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Sex Differences in the Exocrine Pancreas and Associated Diseases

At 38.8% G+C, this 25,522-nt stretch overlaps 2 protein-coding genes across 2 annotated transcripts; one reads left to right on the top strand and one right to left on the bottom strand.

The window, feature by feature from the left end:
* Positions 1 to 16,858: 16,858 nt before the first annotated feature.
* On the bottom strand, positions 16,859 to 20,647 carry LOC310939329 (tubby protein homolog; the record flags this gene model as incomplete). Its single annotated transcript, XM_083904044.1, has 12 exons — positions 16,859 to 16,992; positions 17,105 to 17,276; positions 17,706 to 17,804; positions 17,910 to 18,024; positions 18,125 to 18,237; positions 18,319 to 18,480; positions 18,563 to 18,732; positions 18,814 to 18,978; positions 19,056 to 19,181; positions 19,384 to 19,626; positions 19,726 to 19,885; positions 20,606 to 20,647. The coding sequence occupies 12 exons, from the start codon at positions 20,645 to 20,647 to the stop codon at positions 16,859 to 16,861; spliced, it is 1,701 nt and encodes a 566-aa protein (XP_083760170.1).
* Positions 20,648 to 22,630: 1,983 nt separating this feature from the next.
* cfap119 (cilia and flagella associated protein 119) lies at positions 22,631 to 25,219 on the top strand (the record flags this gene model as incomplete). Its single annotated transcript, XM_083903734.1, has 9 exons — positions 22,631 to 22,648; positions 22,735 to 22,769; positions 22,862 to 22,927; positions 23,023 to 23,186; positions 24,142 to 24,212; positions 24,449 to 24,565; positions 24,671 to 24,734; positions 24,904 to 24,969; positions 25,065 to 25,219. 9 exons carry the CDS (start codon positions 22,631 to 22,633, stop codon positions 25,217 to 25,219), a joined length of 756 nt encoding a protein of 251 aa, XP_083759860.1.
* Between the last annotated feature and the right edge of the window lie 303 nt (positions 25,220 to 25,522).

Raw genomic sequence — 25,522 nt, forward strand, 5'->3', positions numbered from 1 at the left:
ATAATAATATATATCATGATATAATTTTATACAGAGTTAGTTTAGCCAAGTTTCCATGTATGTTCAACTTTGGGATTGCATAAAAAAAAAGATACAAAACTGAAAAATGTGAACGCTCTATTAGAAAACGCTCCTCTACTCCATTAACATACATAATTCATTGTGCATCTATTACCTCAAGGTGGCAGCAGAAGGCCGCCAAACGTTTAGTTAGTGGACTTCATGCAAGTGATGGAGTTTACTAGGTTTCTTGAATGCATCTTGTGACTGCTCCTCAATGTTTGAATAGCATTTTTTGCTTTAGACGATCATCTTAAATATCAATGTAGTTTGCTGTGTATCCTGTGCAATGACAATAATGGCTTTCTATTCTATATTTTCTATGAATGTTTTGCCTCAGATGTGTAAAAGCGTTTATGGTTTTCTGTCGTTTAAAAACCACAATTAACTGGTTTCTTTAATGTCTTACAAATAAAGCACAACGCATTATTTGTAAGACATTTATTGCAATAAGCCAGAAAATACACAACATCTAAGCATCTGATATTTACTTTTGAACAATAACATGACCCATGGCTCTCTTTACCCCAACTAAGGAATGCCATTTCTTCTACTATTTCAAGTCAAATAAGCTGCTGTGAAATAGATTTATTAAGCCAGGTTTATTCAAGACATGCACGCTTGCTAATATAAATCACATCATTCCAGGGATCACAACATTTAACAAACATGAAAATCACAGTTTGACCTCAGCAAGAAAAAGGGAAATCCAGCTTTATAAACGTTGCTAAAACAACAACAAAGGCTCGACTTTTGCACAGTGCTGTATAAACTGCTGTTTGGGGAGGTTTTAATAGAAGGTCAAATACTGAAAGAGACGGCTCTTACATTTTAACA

Differences in pancreatic anatomy, size, and function exist in men and women. The anatomical differences could contribute to the increase in complications associated with pancreatic surgery in women. Although diagnostic criteria for pancreatitis are the same in men and women, major sex differences in etiology are reported. Alcohol and tobacco predominate in men, whereas idiopathic and obstructive etiologies predominate in women. Circulating levels of estrogens, progesterone, and androgens contribute significantly to overall health outcomes; premenopausal women have lower prevalence of cardiovascular and pancreatic diseases suggesting protective effects of estrogens, whereas androgens promote growth of normal and cancerous cells. Sex chromosomes and gonadal and nongonadal hormones together determine an individual's sex, which is distinct from gender or gender identity. Human pancreatic disease etiology, outcomes, and sex-specific mechanisms are largely unknown. In rodents of both sexes, glucocorticoids and estrogens from the adrenal glands influence pancreatic secretion and acinar cell zymogen granule numbers. Lack of corticotropin-releasing factor receptor 2 function, a G protein-coupled receptor whose expression is regulated by both estrogens and glucocorticoids, causes sex-specific changes in pancreatic histopathology, zymogen granule numbers, and endoplasmic reticulum ultrastructure changes in acute pancreatitis model. Here, we review existing literature on sex differences in the normal exocrine pancreas and mechanisms that operate at homeostasis and diseased states in both sexes. Finally, we review pregnancy-related pancreatic diseases and discuss the effects of sex differences on proposed treatments in pancreatic disease.

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